All you need is three chords and the truth, man - Jimi Hendrix

                by CharlieHipHop on Tue Feb 21, 2012 at 02:38:02 PM PST

                [ Parent ]

  •  POTUS needs to do something here (10+ / 0-)

    This price is being purposely manipulated by speculators, even more so than usual, to create a political issue for Republicans.  I know, I can't prove it, but I know this is happening.

    Never before have so few controlled so many oil futures contracts as right now.

    The Justice Department or Congress needs to start issuing subpoenas on this.

    There is no logical reason for this price increase.

    •  Yes -- let's wait to see what he does. (2+ / 0-)
      Recommended by:
      eve, shoeless

      This president has been deliberate in everything that he has done since taking office. I doubt highly that he isn't formulating, calculating, or otherwise thinking about what to do here.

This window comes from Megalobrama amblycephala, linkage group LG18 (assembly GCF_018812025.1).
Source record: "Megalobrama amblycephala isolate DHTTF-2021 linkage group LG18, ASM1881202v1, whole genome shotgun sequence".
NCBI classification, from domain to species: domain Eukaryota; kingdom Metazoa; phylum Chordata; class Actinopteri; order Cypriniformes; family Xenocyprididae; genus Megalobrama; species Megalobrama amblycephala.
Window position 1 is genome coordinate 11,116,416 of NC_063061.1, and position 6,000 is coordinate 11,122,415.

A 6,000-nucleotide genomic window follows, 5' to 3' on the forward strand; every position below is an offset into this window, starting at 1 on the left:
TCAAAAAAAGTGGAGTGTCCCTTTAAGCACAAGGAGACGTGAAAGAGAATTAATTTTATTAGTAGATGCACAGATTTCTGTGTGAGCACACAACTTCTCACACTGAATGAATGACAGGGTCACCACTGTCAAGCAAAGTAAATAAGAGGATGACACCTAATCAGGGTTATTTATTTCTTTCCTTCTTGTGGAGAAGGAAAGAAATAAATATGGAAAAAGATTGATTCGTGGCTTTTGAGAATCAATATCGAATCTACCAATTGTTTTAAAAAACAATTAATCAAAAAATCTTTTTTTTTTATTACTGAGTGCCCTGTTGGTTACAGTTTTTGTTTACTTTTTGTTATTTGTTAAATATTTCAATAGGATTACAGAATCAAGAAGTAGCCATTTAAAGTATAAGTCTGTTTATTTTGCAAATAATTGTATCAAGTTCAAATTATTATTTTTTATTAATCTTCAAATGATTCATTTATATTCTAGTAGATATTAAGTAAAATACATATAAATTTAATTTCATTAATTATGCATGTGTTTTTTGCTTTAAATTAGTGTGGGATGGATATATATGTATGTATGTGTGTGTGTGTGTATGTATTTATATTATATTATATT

He's got me on the edge of my seat -- but one of the things that I love about Obama is how he writes the best endings to his short stories.

      Unlike Michael Crichton (sorry Crichton fans...)

      •  well, I'm no Chrichton fan!!!! (0+ / 0-)

        He's not a good writer - a pretty sorry one IMO.

        no apologies to Chrighton fans, sorry...I calls 'em like I sees 'em.

        the fans of course are always welcome to enjoy whatever suits their fancy...

    •  of course that is what is going on! (1+ / 0-)
      Recommended by:
      happymisanthropy

      If it is not stopped now, it will work too!   5 dollar a gallon gasoline and nothing done to stop it will be suicide in November.

      It is so very shameful that in 2012 we are still such slaves to oil!!  

      •  Yup (2+ / 0-)
        Recommended by:
        mightymouse, Odysseus

        And $5-6/gallon oil is how we stop being slaves.

        Americans by and large don't give a shit about the environment, global warming, fossil fuel depletion, or any other similar issue.